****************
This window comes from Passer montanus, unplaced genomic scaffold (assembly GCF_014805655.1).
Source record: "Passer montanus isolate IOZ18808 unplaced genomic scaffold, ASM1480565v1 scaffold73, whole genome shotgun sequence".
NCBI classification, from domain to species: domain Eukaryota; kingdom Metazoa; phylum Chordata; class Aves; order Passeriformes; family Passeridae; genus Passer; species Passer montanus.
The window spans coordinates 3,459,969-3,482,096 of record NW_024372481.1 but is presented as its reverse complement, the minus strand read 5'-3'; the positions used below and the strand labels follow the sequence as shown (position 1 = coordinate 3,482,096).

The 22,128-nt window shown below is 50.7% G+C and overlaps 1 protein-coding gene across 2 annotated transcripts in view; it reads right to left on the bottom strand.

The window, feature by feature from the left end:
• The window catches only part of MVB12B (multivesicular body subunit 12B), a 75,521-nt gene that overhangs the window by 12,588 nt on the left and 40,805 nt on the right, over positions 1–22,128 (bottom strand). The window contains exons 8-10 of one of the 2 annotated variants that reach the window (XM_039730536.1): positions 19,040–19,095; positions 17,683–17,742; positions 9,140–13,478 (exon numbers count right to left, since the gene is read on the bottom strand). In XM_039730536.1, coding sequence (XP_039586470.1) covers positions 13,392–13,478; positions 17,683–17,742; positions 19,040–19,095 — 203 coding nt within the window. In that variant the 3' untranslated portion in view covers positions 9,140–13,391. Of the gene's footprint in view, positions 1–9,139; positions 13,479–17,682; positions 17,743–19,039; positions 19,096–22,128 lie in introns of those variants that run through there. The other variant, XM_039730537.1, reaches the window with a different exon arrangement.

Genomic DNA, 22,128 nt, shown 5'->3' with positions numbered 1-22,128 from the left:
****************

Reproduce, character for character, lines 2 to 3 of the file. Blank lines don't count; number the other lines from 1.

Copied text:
Source record: "Passer montanus isolate IOZ18808 unplaced genomic scaffold, ASM1480565v1 scaffold73, whole genome shotgun sequence".
NCBI classification, from domain to species: domain Eukaryota; kingdom Metazoa; phylum Chordata; class Aves; order Passeriformes; family Passeridae; genus Passer; species Passer montanus.